Standards are for losers. Winners force proprietary systems into the market to further enhance their dominance.

    • Re:Worlds Gone Mad (Score:5, Insightful)

      by wvmarle (1070040) on Tuesday December 04, 2012 @06:56AM (#42177561)

      The fact that there are wireless standards doesn't mean no-one can come up with a new way of doing this, and subsequently patenting it. Also they do not patent "wireless charging" which, in itself, would be hard to patent - they patent a method of wireless charging using some magnetic coupling trick. And they claim they have a new way of doing this, and as such it may very well be innovative and patentable.

      But well, like the summary and your outright uninformed comment the rest of the discussion here will be "patent troll hurr hurr". The first few comments that I see here are already like that, predicably.

      I skimmed through the patent text, can't tell what is new and what is old. That part would require quite some deeper study, and requires understanding of the whole field. Sensationalism like from El Reg and copied by Slashdot is simply stupid. If you have read and understand the patent, and there is nothing in it that was not invented yet at the application date, please come back and let me know exactly why the patent is faulty. Please also send the same comments to the patent office, so this application may be rejected.

      • Re:Worlds Gone Mad (Score:4, Insightful)

        by mrbester (200927) on Tuesday December 04, 2012 @07:11AM (#42177625) Homepage

        "That part would require quite some deeper study, and requires understanding of the whole field."

        Something the patent office never claims to have, even when presented with it. So this will get approved and the merry-go-round can start again.

        • by wvmarle (1070040)

          The patent office of course can not hire experts in every single field. Vetting patents is difficult, and with technology getting more and more advanced it's getting harder to know all the little details. Having them know everything there is to know about everything, that's impossible and not reasonable.

          The way it should work (don't know actual practice) is that if there is a real issue of not being innovative, then third parties may notify the patent office of just that, including relevant references and e

          • The patent office of course can not hire experts in every single field.

            No, the way it should work is that to get your patent approved you must pay for the patent office to hire two independent 3rd party groups who are individuals skilled in the art -- The first group you ask: "Is this obvious and why", the second you ask, "I have this specific problem and I want you to try to solve it", e.g., "Come up with a solution for wireless charging at greater distances". If the first group shows them the patent is obvious then that's it's not patentable. If the second group comes up w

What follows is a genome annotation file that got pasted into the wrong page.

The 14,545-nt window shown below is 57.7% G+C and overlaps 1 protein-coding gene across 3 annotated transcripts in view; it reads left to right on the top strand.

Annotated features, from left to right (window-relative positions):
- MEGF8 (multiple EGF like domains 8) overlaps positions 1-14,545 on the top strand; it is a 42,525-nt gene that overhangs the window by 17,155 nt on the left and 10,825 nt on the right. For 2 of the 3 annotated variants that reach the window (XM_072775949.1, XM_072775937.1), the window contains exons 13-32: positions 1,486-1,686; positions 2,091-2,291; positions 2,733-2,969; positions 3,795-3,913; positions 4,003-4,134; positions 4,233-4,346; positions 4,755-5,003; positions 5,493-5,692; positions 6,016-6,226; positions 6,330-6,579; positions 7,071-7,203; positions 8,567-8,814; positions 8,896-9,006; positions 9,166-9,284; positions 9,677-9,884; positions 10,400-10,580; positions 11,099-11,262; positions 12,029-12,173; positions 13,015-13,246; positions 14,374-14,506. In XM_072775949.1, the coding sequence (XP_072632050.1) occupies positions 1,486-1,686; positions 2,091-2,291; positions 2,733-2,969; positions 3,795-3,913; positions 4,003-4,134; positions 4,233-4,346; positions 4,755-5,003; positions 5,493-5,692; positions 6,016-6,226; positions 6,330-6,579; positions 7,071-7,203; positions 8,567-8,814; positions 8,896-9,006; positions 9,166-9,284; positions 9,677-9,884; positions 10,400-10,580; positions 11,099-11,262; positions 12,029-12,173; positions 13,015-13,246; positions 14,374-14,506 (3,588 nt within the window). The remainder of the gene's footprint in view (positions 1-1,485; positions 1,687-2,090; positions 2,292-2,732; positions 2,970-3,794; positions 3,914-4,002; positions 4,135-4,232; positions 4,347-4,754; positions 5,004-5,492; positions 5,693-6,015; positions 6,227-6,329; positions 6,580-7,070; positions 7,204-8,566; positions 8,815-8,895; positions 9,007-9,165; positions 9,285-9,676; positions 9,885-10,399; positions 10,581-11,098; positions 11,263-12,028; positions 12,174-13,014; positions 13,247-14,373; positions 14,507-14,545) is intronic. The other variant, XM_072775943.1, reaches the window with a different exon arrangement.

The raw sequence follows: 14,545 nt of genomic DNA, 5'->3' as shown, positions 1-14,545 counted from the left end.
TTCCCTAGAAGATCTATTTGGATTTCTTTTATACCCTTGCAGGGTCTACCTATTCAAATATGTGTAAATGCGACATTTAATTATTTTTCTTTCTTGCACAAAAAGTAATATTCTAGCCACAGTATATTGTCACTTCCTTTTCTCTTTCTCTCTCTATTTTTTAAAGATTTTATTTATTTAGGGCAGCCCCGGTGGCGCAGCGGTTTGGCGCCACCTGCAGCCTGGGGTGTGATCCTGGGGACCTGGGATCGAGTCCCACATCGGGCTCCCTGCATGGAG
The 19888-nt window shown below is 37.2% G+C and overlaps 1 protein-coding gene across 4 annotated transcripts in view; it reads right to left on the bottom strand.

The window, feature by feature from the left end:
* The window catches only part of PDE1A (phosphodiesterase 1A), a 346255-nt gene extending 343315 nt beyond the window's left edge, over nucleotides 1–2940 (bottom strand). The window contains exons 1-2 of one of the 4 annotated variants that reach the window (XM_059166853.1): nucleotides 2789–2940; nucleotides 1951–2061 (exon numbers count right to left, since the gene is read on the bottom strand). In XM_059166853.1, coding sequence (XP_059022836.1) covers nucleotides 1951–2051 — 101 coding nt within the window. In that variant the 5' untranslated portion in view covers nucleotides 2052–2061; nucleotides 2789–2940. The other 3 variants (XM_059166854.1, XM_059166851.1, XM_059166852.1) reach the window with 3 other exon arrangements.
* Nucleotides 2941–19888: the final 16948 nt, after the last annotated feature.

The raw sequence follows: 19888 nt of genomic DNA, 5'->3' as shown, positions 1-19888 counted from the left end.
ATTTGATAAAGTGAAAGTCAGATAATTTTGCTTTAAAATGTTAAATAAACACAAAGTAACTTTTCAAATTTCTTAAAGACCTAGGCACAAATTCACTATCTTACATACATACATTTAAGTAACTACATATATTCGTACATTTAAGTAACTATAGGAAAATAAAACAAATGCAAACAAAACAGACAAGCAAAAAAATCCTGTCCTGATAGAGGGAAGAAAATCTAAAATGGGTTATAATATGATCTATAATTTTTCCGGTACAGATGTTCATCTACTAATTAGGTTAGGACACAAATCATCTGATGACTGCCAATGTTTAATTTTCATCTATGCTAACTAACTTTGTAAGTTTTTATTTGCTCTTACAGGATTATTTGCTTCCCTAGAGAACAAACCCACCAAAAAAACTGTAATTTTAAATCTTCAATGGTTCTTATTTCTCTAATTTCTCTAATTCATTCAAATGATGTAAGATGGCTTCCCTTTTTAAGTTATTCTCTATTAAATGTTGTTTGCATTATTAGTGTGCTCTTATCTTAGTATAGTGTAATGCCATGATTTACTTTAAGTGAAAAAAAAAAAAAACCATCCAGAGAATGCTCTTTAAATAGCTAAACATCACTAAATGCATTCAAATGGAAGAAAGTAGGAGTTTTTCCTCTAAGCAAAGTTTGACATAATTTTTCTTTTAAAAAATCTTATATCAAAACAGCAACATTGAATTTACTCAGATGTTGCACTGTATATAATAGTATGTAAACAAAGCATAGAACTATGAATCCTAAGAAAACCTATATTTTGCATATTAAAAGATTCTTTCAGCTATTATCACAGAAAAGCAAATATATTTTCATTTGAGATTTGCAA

• Re:Worlds Gone Mad (Score:4, Insightful)

              by Americano (920576) on Tuesday December 04, 2012 @12:23PM (#42180215)

              The disparity between hundreds of dollars to apply for patents and millions to invalidate patents should tell you the system is designed to fuck over the little guy they claim to help protect.

              And in what way does this fix ("you want a patent? Great, the fee is $5 million, we take cash or bank check, no personal checks please!") not "fuck over the little guy"?

              The "little guy" doesn't have a few million dollars laying around to spend on ramming his patent application through. Your proposed "fix" would simply enshrine the notion that unless you're a big multinational with a billion dollar bankroll, you can't innovate, so don't even bother.

              While I agree that patents are probably too easily granted, your proposed solution doesn't really do much to foster innovation and open the field up to "the little guy." Every little guy without a giant bankroll will automatically be at a disadvantage.

      • Re: (Score:3, Interesting)

        by kenorland (2691677)

        There's nothing technically new in Apple's patent. What the patent is about is using a well-known wireless charging technique to charge a wireless powered local computing environment (as opposed to some other kind of device).

        Apple basically missed the boat on wireless power, and now they are trying to grab whatever ridiculous patent they can to have a little bit of leverage.

        Hopefully, the rest of the industry will tell them to go take a hike on making compliant products, and then sue Apple into oblivion for

      • But well, like the summary and your outright uninformed comment the rest of the discussion here will be "patent troll hurr hurr".

        Assuming it was NOT some form of patent trolling would be the uninformed opinion. The context of the patent may matter more than the specifics of the patent.

        Is it a patent covering mobile technology? Yes? Then odds are it's going to be used not to protect innovation that the holder invested in, but rather to punish those people who actually ARE making advances in technology and daring to sell it, or is going to be used to try to stifle competition without actually offering a better product. Or, in oth

    • Re:Worlds Gone Mad (Score:5, Insightful)

      by subreality (157447) on Tuesday December 04, 2012 @06:56AM (#42177565)

      Sure, but patents are for methods, not ideas. I don't know if this patent is a legitimately a new method for wireless charging, but it doesn't matter if other techniques already exist.

    • Re:Worlds Gone Mad (Score:5, Informative)

      by louic (1841824) on Tuesday December 04, 2012 @07:03AM (#42177593)
      Resonant wireless energy transfer was published in Science in 2007 http://www.sciencemag.org/content/317/5834/83.abstract?sid=135a98e9-4946-4b04-ab80-9dab0d9b5bd3 [sciencemag.org]
    • by Mindbridge (70295)

      I have not looked at the patent application, but based on the description, it appears to me that Apple is trying to patent something similar to what WiTricity [wikipedia.org] is doing, rather than what Tesla has demonstrated. From the WiTricity wiki: